A last conditioning barrier trial on Tuesday morning was all that trainer Stephen Gray needed for Hard Too Think ahead of his target race, the $1 million Group 1 Singapore Gold Cup (2000m) this Sunday.
The Kiwi handler does not usually trial his horses on the week of a big race, but the long interval since his last-start win in the Group 1 Queen Elizabeth II Cup (1800m) win on October 16 called for it.
“I always wanted to trial him today. Four weeks in between races can be tricky,” said Gray.
“He had a quiet week after the QEII Cup. He had one gallop last Tuesday and this trial today with the blinkers on will bring him on nicely.”
Ridden by regular partner Marc Lerner in the barrier trial, Hard Too Think settled at the rear, giving the early pacesetters a big start throughout, ambling along into fourth place, totally untested.
“It was more like a 500m gallop and I told Marc to keep riding him past the line. Effectively, he ran 1200m to 1400m,” said Gray.
“He’s an interesting horse. He shows no energy around the stables, he’s very relaxed.
“It’s not 2200m like in the old days. He will stay 2000m, a good miler can win the Gold Cup if he is fit.”
The All Too Hard five-year-old was always Gray’s Singapore Gold Cup horse, but on the way there, has picked up two other marquee race wins for good measure – the Singapore Derby and Queen Elizabeth II Cup, both run over 1800m.
While such wins might equate to huge ratings hike, Hard Too Think’s getting in at a low weight on 52.5kgs is a testament to Gray’s astute placing.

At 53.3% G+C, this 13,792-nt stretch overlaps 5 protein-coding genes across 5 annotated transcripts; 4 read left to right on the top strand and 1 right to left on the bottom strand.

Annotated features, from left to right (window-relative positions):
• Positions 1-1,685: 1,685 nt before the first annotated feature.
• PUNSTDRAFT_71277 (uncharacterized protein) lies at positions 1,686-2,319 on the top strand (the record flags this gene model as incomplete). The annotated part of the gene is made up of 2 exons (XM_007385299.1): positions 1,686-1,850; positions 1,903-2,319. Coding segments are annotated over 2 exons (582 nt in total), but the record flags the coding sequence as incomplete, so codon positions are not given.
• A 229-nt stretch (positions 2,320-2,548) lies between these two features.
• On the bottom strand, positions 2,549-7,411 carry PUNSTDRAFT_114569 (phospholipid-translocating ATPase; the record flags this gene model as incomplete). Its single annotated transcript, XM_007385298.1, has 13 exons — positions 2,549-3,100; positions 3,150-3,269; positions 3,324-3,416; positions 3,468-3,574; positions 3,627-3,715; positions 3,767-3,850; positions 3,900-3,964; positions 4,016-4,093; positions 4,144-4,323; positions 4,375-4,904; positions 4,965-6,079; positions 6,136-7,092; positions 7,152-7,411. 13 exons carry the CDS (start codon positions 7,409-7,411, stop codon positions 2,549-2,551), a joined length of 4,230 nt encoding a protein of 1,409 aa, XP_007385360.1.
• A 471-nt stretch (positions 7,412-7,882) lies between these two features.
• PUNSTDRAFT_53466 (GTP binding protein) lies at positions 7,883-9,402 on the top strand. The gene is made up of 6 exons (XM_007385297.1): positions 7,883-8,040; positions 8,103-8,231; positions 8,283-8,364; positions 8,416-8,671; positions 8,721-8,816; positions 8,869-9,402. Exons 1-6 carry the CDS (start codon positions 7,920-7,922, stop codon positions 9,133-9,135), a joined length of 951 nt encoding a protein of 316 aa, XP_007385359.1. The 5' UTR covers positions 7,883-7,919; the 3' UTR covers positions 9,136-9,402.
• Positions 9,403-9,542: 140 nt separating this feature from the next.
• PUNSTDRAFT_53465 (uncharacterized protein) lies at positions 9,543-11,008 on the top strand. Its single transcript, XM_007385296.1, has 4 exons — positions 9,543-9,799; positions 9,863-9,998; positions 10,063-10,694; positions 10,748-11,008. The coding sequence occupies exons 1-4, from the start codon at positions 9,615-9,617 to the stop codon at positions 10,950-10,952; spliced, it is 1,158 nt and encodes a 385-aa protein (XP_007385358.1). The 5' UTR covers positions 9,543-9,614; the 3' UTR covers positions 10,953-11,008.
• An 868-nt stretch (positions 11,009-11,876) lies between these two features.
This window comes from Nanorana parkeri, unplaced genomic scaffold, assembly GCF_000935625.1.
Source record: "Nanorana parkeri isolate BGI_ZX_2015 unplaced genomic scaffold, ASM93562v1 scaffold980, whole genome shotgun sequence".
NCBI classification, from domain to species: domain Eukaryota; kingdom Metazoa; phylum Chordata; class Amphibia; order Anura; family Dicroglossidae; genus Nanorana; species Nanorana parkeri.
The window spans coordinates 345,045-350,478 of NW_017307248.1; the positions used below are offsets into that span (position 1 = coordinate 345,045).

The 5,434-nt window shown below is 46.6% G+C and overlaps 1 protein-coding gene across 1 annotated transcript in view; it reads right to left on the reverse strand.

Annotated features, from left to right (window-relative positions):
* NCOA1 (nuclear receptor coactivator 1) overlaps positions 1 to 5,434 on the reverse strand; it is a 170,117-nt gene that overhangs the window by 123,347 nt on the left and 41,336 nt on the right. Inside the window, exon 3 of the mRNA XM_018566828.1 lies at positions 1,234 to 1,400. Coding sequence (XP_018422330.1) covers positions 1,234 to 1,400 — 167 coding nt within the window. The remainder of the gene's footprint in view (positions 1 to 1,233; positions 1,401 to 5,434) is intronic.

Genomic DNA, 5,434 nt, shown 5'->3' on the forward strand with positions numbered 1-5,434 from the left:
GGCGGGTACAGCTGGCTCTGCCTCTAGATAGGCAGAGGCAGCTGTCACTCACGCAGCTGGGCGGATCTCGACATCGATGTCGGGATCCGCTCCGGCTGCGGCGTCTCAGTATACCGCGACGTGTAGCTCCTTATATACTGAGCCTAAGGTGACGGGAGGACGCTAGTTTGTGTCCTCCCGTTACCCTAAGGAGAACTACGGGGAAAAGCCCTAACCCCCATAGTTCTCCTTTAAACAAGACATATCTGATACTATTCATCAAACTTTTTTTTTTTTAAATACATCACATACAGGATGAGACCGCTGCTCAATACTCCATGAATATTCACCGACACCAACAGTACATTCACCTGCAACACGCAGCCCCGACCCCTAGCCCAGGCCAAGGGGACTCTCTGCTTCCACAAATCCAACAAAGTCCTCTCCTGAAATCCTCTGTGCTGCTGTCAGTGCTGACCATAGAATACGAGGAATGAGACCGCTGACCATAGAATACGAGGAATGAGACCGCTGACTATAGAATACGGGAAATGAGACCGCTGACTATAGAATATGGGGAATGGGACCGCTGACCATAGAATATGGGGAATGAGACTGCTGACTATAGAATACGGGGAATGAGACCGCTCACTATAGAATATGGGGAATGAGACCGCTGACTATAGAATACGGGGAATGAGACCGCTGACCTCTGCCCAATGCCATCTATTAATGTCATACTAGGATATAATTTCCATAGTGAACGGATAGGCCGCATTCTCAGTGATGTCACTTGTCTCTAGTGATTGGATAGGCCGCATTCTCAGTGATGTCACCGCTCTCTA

Gray who won one Singapore Gold Cup with Bahana carrying the postage-stamp weight of 50.5kgs (Craig Williams up) in 2016 when it was run over 2200m, still had a lot of respect for the opposition.
Past historical data favour lightweights in the handicap feature, but class sometimes transcends weights and measures.
“Daniel’s (Meagher) horse (Lim’s Lightning) is well weighted. I don’t think the weight (58kgs) will hurt him,” said Gray.
“Ricardo’s (Le Grange) horse (Katak) is a big improver. He showed it at his second place to Hard Too Think (in the QEII Cup).
“Michael Clements’ horses are also proven horses (Top Knight and Big Hearted the two leading hopes) that look well-weighted, but my horse is a young nice horse who’s still improving and I’m sure he can hold his own.”
Gray’s high regard for the five-time winner – who would double his stakes to join the million dollar club should he salute on Sunday – seems to stretch beyond those borders.
“I’ve nominated him for the Hong Kong Vase (December 12). I’m not scared to travel and have a crack,” said Gray whose previous overseas ventures include Emperor Max in the UK, and Lim’s Cruiser in the UK and Hong Kong, albeit without success yet.
“He’s a natural stayer, but because of COVID-19, we don’t know which horses will turn up, some could drop away.
“I’m also looking at the Saudi Cup meeting (February 26). It’s a big day and there’s a benchmark handicap race over 2100m for him.
“It’s quite a good programme and I’m talking to them now about the protocols. I have to look at these races as there aren’t many races for him here.”
However, Gray won’t be able to go to Hong Kong should Hard Too Think get the invite from the Hong Kong Jockey Club, but he’d be back from holidays when the Saudi Arabia race comes up.
Gray is not seeing out the Singapore racing season (which ends on November 27) as he heads back to New Zealand for over two months, straight after the Singapore Gold Cup.
“Bridget and I were lucky to get a quarantine space. We’re going home to see the kids who are in university there,” he said.
“I haven’t seen mum and dad for three years. In my absence, my assistant-trainer Lisa O’Shea will take over.”